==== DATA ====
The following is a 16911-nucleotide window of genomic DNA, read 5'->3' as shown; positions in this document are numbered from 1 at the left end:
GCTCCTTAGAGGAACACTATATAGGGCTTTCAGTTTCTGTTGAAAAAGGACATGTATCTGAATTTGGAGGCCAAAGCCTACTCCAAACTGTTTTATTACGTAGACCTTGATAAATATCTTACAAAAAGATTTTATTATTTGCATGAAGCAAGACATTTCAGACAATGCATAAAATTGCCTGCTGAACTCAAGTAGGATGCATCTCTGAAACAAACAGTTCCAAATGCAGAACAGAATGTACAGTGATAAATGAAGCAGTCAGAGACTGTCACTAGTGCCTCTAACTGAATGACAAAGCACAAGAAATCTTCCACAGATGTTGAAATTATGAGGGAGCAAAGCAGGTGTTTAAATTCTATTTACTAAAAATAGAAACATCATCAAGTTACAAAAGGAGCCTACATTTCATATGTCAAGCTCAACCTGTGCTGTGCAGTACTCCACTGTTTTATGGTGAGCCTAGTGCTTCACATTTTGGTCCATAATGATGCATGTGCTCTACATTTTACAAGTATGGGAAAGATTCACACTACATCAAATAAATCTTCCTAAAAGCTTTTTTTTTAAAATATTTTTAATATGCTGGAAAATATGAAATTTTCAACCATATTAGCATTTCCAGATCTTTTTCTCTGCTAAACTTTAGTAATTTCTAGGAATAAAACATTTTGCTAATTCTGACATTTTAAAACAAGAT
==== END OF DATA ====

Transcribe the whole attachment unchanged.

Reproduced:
The following is a 16911-nucleotide window of genomic DNA, read 5'->3' as shown; positions in this document are numbered from 1 at the left end:
GCTCCTTAGAGGAACACTATATAGGGCTTTCAGTTTCTGTTGAAAAAGGACATGTATCTGAATTTGGAGGCCAAAGCCTACTCCAAACTGTTTTATTACGTAGACCTTGATAAATATCTTACAAAAAGATTTTATTATTTGCATGAAGCAAGACATTTCAGACAATGCATAAAATTGCCTGCTGAACTCAAGTAGGATGCATCTCTGAAACAAACAGTTCCAAATGCAGAACAGAATGTACAGTGATAAATGAAGCAGTCAGAGACTGTCACTAGTGCCTCTAACTGAATGACAAAGCACAAGAAATCTTCCACAGATGTTGAAATTATGAGGGAGCAAAGCAGGTGTTTAAATTCTATTTACTAAAAATAGAAACATCATCAAGTTACAAAAGGAGCCTACATTTCATATGTCAAGCTCAACCTGTGCTGTGCAGTACTCCACTGTTTTATGGTGAGCCTAGTGCTTCACATTTTGGTCCATAATGATGCATGTGCTCTACATTTTACAAGTATGGGAAAGATTCACACTACATCAAATAAATCTTCCTAAAAGCTTTTTTTTTAAAATATTTTTAATATGCTGGAAAATATGAAATTTTCAACCATATTAGCATTTCCAGATCTTTTTCTCTGCTAAACTTTAGTAATTTCTAGGAATAAAACATTTTGCTAATTCTGACATTTTAAAACAAGAT